In FIGS. 7 and 8, LCOS projection systems 300 and 400 are depicted, according to some embodiments. The LCOS display chip 100 may be used in the systems 300, 400, or may be part of another application, such as a micro-display. In FIG. 7, projection system 300 features a projection lamp 320, which may be one of the UHP arc lamps described above, a condenser lens 330, a dichroic filter 340, a color wheel 350, a quarter wave plate 360, the LCOS display chip 100, and a projection lens 310. Since the projection system 300 uses a color wheel, the projection system 300 includes a dark state during image processing. Thus, the LCOS display chip 100 could produce the lamp sync 120 during the dark state 180, as in FIG. 3.

In FIG. 8, projection system 400 features a projection lamp 410, which also may be a UHP arc lamp, a ultraviolet/infrared (UV/IR) lens 420, an integrator 430, an illumination lens 440, a polarizing beam splitter 450, a color combiner including three panels, a blue panel 460, a green panel 470, and a red panel 480, a projection lens 490, and a screen 500. The LCOS display chip 100 (not shown) may drive the panels 460, 470, 480. The projection system 400 does not use a color wheel, but, instead has blue, green, and red panels for processing the three colors of the image. Since the colors are processed simultaneously rather than sequentially, the projection system 400 may have a minimal dark state.

While the invention has been described with respect to a limited number of embodiments, those skilled in the art will appreciate numerous modifications and variations therefrom. It is intended that the appended claims cover all such modifications and variations as fall within the true spirit and scope of the invention.

Claims (17)

1. A method, comprising:
detecting an edge of a first signal, the first signal periodically changing between a first voltage and a second voltage, wherein the first voltage is supplied to a first electrode of a pulse width modulated display panel;
identifying a display cycle of the display panel, the display cycle comprising a bright state and a dark state, wherein the display panel is turned on during the bright state and is turned off during the dark state; and
generating a synchronization signal to be supplied to a power supply of a lamp, the lamp providing light to the display panel, wherein the synchronization signal occurs during a pre-determined time of the display cycle and wherein the predetermined time occurs during the dark state.
2. The method of claim 1, further comprising:
identifying a relative increase in light intensity from the lamp when the periodic synchronization signal oocurs; and
changing values in a lookup table to compensate for the increased light intensity.
3. The method of claim 1, wherein the pre-determined time occurs during the bright state.
4. The method of claim 3, further comprising:
calculating a delay period, wherein the delay period is a time between the detection of the edge of the first signal and the predetermined time.
5. A projection system, comprising:
a panel for receiving light and generating an optical image, wherein the light is pulse width modulated;
a lamp for transmitting the light to the panel; and
a display chip, wherein the display chip:
sets a field sync signal, the field sync signal being associated with the panel;
generates a synchronization signal based on the field sync signal; and
sends the synchronization signal to the lamp, wherein the synchronization
signal stabilizes the light generated by the lamp, wherein the panel has an associated display cycle comprising a bright state and a dark state, wherein the synchronization signal occurs during the dark state.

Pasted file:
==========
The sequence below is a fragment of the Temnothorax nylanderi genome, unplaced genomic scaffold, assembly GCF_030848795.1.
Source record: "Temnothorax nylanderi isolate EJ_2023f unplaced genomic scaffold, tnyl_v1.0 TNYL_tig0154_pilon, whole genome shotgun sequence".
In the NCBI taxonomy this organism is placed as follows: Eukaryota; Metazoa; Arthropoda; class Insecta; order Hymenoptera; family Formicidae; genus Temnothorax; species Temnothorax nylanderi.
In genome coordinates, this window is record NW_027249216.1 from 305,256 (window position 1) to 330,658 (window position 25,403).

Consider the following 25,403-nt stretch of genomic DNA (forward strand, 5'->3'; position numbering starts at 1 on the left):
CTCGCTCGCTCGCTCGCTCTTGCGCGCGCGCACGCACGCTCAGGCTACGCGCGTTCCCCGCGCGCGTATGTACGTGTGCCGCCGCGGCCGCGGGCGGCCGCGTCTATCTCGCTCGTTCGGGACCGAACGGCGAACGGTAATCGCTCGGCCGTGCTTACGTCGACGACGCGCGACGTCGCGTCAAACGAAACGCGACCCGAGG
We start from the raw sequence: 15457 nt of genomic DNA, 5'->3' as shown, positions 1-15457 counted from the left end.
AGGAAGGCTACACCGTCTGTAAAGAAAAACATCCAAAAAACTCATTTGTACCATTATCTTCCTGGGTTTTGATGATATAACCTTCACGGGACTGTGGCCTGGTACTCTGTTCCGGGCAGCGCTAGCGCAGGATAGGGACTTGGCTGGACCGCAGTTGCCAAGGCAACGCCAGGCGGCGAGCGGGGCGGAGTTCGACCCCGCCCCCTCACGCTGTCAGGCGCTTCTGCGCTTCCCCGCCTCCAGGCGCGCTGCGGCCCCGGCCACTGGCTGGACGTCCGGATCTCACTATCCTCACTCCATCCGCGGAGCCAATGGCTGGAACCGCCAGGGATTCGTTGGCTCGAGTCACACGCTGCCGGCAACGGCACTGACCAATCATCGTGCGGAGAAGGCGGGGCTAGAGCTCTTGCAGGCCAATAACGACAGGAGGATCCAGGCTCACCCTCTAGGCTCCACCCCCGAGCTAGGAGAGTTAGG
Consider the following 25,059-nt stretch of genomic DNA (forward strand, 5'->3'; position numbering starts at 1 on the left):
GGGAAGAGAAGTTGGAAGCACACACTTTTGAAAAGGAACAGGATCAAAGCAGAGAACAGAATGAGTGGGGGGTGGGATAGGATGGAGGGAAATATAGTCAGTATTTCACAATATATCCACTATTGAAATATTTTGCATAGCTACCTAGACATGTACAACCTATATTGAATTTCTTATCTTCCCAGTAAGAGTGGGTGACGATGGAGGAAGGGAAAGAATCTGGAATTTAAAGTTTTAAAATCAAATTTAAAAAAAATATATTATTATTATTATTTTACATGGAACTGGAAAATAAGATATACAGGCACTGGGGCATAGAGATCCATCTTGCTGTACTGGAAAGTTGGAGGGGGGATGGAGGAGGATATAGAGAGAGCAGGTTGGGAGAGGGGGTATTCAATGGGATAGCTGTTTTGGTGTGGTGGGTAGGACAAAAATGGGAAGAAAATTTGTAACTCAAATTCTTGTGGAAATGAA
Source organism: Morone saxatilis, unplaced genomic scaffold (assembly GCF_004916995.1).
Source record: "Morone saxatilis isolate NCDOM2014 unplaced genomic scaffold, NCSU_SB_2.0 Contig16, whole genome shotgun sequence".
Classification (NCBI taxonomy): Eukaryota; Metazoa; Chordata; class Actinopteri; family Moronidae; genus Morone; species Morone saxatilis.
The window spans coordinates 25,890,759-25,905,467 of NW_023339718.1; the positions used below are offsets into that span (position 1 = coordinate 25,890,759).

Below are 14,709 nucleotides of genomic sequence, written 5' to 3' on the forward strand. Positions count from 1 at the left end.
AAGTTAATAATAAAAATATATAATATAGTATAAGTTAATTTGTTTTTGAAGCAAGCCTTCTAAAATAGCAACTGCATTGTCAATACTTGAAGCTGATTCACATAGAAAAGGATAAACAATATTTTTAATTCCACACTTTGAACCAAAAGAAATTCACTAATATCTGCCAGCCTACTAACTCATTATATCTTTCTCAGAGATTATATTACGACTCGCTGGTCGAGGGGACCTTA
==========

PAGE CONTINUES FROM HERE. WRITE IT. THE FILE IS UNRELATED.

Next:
6. The projection system of claim 5 wherein the display chip further:
identifies an edge of the field sync signal; and
delays for a predetermined time period before generating the synchronization signal.
7. The projection system of claim 5, the panel having an associated display cycle comprising a bright state and a dark state, wherein the synchronization signal occurs during the bright state.
8. The projection system of claim 7, wherein the display chip further:
identifies an increase in intensity of the light transmitted by the lamp while the synchronization signal is generated; and
modifies a lookup table to compensate for the increased light intensity.
9. The projection system of claim 5, wherein the panel is a liquid crystal on silicon display.
10. A display chip, comprising:
a first portion, wherein the first portion generates a periodic synchronization signal based on a field sync signal, the field sync signal being associated with a panel, the panel having an associated display cycle, the display cycle having an on portion and an off portion, wherein the light is processed by the panel during the on portion and light is not processed by the panel during the off portion;
a second portion, wherein the second portion transmits the periodic synchronization signal to a power supply of an arc lamp, wherein the arc lamp supplies the light to the panel; and
a third portion, wherein the third portion controls a phase of the field sync signal wherein the display chip generates the synchronization signal at a predetermined time of the display cycle and wherein the predetermined time occurs during the dark state.
11. The display chip of claim 10, wherein the synchronization signal produces no variation in light intensity from the arc lamp when the predetermined time is during the off cycle.
12. The display chip of claim 10, wherein the synchronization signal produces a variation in light intensity from the arc lamp when the predetermined time is during the on cycle.
13. The display chip of claim 12, further comprising:
a lookup table, wherein the lookup table includes values to compensate for the variation in the light intensity.
14. The display chip of claim 10, wherein the panel is a liquid crystal on silicon panel.
15. The display chip of claim 10, the first portion further comprising:
an edge detection circuit for identifying an edge of the field sync signal;
a delay circuit for delaying the predetermined time following the edge of the field sync signal.
16. The display chip of claim 10, the panel further having a plurality of pixels, each pixel being driven by a pixel voltage, the pixel voltage being a pulse width modulated signal, wherein, for a given pixel, the pulse width modulated signal has a short duration when the pixel brightness is low and the pulse width modulated signal has a long duration when the pixel brightness is high.
17. The display chip of claim 16, wherein the synchronization signal occurs when the pixel brightness is high.